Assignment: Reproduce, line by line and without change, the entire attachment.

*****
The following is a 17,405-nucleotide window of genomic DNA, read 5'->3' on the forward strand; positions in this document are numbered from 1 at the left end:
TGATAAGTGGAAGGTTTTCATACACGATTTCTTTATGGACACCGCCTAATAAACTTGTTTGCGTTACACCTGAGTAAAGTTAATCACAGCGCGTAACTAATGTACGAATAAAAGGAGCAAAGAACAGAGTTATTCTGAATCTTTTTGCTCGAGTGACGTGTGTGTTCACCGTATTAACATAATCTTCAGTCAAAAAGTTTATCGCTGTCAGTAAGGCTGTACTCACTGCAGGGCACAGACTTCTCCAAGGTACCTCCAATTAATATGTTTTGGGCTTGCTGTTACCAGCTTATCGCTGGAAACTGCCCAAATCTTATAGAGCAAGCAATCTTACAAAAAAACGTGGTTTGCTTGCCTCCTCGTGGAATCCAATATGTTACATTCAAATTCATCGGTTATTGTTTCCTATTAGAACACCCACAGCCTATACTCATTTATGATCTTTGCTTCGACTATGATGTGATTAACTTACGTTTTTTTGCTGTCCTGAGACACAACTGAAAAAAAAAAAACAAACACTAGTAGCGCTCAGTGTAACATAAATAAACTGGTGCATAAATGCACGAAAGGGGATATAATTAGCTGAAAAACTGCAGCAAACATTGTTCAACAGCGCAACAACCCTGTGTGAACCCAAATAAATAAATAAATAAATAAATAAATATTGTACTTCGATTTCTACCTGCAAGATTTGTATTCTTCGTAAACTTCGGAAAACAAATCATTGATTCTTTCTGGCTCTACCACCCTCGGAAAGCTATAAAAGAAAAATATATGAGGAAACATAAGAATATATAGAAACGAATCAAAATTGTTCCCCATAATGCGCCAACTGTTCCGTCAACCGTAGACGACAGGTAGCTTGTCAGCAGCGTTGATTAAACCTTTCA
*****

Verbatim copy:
The following is a 17,405-nucleotide window of genomic DNA, read 5'->3' on the forward strand; positions in this document are numbered from 1 at the left end:
TGATAAGTGGAAGGTTTTCATACACGATTTCTTTATGGACACCGCCTAATAAACTTGTTTGCGTTACACCTGAGTAAAGTTAATCACAGCGCGTAACTAATGTACGAATAAAAGGAGCAAAGAACAGAGTTATTCTGAATCTTTTTGCTCGAGTGACGTGTGTGTTCACCGTATTAACATAATCTTCAGTCAAAAAGTTTATCGCTGTCAGTAAGGCTGTACTCACTGCAGGGCACAGACTTCTCCAAGGTACCTCCAATTAATATGTTTTGGGCTTGCTGTTACCAGCTTATCGCTGGAAACTGCCCAAATCTTATAGAGCAAGCAATCTTACAAAAAAACGTGGTTTGCTTGCCTCCTCGTGGAATCCAATATGTTACATTCAAATTCATCGGTTATTGTTTCCTATTAGAACACCCACAGCCTATACTCATTTATGATCTTTGCTTCGACTATGATGTGATTAACTTACGTTTTTTTGCTGTCCTGAGACACAACTGAAAAAAAAAAAACAAACACTAGTAGCGCTCAGTGTAACATAAATAAACTGGTGCATAAATGCACGAAAGGGGATATAATTAGCTGAAAAACTGCAGCAAACATTGTTCAACAGCGCAACAACCCTGTGTGAACCCAAATAAATAAATAAATAAATAAATAAATATTGTACTTCGATTTCTACCTGCAAGATTTGTATTCTTCGTAAACTTCGGAAAACAAATCATTGATTCTTTCTGGCTCTACCACCCTCGGAAAGCTATAAAAGAAAAATATATGAGGAAACATAAGAATATATAGAAACGAATCAAAATTGTTCCCCATAATGCGCCAACTGTTCCGTCAACCGTAGACGACAGGTAGCTTGTCAGCAGCGTTGATTAAACCTTTCA